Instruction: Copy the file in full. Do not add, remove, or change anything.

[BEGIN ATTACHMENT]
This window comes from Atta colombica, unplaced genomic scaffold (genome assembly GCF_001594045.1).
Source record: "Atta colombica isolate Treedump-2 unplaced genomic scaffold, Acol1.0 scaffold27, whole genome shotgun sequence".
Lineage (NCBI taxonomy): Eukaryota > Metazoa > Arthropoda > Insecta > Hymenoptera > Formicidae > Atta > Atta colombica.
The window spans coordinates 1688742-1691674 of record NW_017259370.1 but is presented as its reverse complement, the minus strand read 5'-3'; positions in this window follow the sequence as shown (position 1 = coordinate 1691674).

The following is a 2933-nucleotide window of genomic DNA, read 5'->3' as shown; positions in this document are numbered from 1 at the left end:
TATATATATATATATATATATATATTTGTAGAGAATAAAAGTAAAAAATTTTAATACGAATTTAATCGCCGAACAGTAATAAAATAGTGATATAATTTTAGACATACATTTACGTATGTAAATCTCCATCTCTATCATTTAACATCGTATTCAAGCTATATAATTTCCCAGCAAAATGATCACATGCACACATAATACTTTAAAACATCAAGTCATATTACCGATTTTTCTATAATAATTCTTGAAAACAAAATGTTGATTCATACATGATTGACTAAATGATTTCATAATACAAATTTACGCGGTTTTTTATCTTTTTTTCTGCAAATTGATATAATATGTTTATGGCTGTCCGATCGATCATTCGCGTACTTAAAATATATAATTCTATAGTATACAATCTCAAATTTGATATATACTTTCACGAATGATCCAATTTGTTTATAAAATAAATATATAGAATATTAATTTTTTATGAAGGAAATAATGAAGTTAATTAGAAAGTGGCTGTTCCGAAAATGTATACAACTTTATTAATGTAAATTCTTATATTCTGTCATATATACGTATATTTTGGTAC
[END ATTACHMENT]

This window comes from Atta colombica, unplaced genomic scaffold (genome assembly GCF_001594045.1).
Source record: "Atta colombica isolate Treedump-2 unplaced genomic scaffold, Acol1.0 scaffold27, whole genome shotgun sequence".
Lineage (NCBI taxonomy): Eukaryota > Metazoa > Arthropoda > Insecta > Hymenoptera > Formicidae > Atta > Atta colombica.
The window spans coordinates 1688742-1691674 of record NW_017259370.1 but is presented as its reverse complement, the minus strand read 5'-3'; positions in this window follow the sequence as shown (position 1 = coordinate 1691674).

The following is a 2933-nucleotide window of genomic DNA, read 5'->3' as shown; positions in this document are numbered from 1 at the left end:
TATATATATATATATATATATATATTTGTAGAGAATAAAAGTAAAAAATTTTAATACGAATTTAATCGCCGAACAGTAATAAAATAGTGATATAATTTTAGACATACATTTACGTATGTAAATCTCCATCTCTATCATTTAACATCGTATTCAAGCTATATAATTTCCCAGCAAAATGATCACATGCACACATAATACTTTAAAACATCAAGTCATATTACCGATTTTTCTATAATAATTCTTGAAAACAAAATGTTGATTCATACATGATTGACTAAATGATTTCATAATACAAATTTACGCGGTTTTTTATCTTTTTTTCTGCAAATTGATATAATATGTTTATGGCTGTCCGATCGATCATTCGCGTACTTAAAATATATAATTCTATAGTATACAATCTCAAATTTGATATATACTTTCACGAATGATCCAATTTGTTTATAAAATAAATATATAGAATATTAATTTTTTATGAAGGAAATAATGAAGTTAATTAGAAAGTGGCTGTTCCGAAAATGTATACAACTTTATTAATGTAAATTCTTATATTCTGTCATATATACGTATATTTTGGTAC